The Task Force's stakeholders, members and the experts on the panel of technical advisors, were active in working groups organized around four broad themes:

  • ICT policy and governance
  • Enabling environment
  • Human resource development and capacity building
  • ICT Indicators and MDG mapping

Regional networksEdit

Regional activities were carried out in five regional networks—Africa, Latin America and the Caribbean, Asia, Arab States, and Europe and Central Asia.


2002, June 17–18: A session of the General Assembly of the United Nations was devoted to information and communication technologies for development, addressing the digital divide in the context of globalization and the development process. The session promoted coherence and synergies between various regional and international information and communication technologies initiatives. The meeting also contributed to the preparation of WSIS. Many countries were represented by high-level officials responsible for communications and for development.

The Task Force held 10 semi-annual meetings in various places that served as important venues for exchange of best practices, and to bring the various stakeholders together to work on common themes. Most successful, in the eyes of the participants, were those meetings that were held in conjunction with a series of Global Forums:

  • 1st meeting: at UN headquarters in New York City, NY, (United States) - November 19–20, 2001.
  • 2nd meeting: at UN headquarters in New York City, NY, (United States) - February 3–4, 2002.
  • 3rd meeting: at UN headquarters in New York City, NY, (United States) - September 30 - October 1, 2002, focused on ICT for development in Africa. It also reviewed the results of the first year of Task Force activities and agreed on an ambitious strategy for the next two years.
  • 4th meeting: at UN in Geneva, (Switzerland) - February 21–22, 2004, with a Private Sector Forum.
  • 5th meeting: at WIPO in Geneva - September 12–13, 2003, to allow participants to discuss the Task Force's contribution to WSIS.
  • 6th meeting: at UN headquarters in New York City, NY, (United States) - March 2004, with a Global Forum on Internet Governance.
  • 7th meeting: at the Ministry of Foreign Affairs in Berlin, Germany - November 18–20, 2004, with a Global Forum on an Enabling Environment.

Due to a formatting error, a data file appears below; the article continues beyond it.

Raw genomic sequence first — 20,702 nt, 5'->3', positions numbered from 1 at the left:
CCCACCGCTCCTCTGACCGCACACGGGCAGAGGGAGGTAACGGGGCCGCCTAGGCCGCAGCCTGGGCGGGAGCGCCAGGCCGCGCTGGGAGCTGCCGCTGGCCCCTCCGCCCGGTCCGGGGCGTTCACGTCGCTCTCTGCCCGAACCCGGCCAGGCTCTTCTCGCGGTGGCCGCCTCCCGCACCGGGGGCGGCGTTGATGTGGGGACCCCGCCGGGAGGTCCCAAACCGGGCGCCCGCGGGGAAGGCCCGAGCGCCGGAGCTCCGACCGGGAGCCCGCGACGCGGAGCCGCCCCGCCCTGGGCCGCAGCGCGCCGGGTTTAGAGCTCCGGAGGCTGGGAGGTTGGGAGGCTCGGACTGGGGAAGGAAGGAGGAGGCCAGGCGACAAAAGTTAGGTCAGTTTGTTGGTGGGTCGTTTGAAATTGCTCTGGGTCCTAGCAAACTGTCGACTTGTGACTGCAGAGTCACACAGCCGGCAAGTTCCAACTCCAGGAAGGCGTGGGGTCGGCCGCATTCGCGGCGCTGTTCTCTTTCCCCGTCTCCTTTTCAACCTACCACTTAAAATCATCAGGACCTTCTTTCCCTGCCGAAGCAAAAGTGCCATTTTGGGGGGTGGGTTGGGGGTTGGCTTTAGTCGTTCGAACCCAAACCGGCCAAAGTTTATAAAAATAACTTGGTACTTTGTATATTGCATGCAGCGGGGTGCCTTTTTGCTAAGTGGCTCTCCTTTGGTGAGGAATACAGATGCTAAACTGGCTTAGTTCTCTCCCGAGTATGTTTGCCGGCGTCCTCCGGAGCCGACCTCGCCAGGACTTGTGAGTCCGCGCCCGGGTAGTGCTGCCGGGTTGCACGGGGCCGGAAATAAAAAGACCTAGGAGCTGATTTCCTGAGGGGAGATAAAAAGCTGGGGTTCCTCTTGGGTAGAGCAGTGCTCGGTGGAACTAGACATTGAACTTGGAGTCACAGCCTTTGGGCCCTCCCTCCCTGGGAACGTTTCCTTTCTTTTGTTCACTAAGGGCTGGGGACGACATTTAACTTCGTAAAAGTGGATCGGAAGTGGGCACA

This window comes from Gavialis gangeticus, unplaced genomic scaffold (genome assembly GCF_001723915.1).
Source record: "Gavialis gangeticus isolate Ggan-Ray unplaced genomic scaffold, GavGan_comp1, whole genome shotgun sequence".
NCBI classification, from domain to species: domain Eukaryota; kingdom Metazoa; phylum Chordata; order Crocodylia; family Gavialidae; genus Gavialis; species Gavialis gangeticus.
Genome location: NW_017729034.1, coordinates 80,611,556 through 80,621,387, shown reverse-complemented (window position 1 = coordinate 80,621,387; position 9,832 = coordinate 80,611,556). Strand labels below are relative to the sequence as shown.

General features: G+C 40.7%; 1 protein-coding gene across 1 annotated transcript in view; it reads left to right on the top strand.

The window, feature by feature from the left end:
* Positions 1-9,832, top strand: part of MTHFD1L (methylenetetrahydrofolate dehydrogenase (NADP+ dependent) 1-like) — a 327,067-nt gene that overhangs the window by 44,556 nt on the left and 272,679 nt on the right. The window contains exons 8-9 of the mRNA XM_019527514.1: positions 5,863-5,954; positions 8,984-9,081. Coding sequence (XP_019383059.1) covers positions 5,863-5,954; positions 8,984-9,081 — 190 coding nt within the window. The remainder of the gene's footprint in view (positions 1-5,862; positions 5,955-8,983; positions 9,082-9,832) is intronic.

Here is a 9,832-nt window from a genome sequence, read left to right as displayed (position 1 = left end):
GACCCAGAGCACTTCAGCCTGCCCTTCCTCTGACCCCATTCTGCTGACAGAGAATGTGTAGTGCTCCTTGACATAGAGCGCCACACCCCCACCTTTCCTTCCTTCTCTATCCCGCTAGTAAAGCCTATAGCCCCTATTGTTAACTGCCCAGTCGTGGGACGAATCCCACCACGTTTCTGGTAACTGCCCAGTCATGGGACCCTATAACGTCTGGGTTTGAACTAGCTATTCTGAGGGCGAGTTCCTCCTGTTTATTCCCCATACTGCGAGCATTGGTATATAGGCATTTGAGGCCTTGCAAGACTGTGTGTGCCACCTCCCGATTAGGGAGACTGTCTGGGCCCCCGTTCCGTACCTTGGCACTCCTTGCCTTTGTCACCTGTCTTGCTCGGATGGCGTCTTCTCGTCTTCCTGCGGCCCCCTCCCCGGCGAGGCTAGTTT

• 8th meeting: in Dublin, Ireland - April 13–15, 2005, with a Global Forum on Harnessing the Potential of ICTs in Education.
  • 9th meeting: at ILO in Geneva, Switzerland - October 1, 2005.
  • 10th (final) meeting: at the World Summit on the Information Society in Tunis, Tunisia - November 17, 2005.

In addition, a Global Roundtable Forum on "Innovation and Investment: Scaling Science and Technology to Meet the MDGs" was held in New York City, 13 September 2005. The primary focus of the Forum was on the critical role of science, technology and innovation, especially information and communication technologies, in scaling-up grassroots, national and global responses to achieve the Millennium Development Goals.

WSIS II in TunisEdit

Parallel to the booth at the ICT4ALL exhibition, a series of events was held under the auspices of the UN ICT Task Force and its members:

Measuring the Information SocietyEdit

The Partnership for Measuring ICT for Development[2] involves 11 organizations—Eurostat, the International Telecommunication Union (ITU), the Organisation for Economic Co-operation and Development (OECD), the United Nations Educational, Scientific and Cultural Organization (UNESCO), the United Nations ICT Task Force, the five United Nations Regional Commissions and the World Bank.

Role of Parliaments in the Information SocietyEdit

Key parliament leaders presented their views on the role that national and regional assemblies can play in building the information society at a “High-level Dialogue on Governance, Global Citizenship and Technology”, on 16 November.

Choosing the Right Technologies for EducationEdit

At this workshop, the Global e-School Initiative[3] presented the Total Cost of Ownership Calculator—a framework for identifying and selecting the right ICT for schools by assessing their benefits, feasibility and costs.

Building Partnerships for the Information SocietyEdit

Two high-level round tables on 16 November focused on “Regional Perspectives for the Global Information Society” and on “Women in the Information Society: Building a Gender Balanced Knowledge-based Economy”.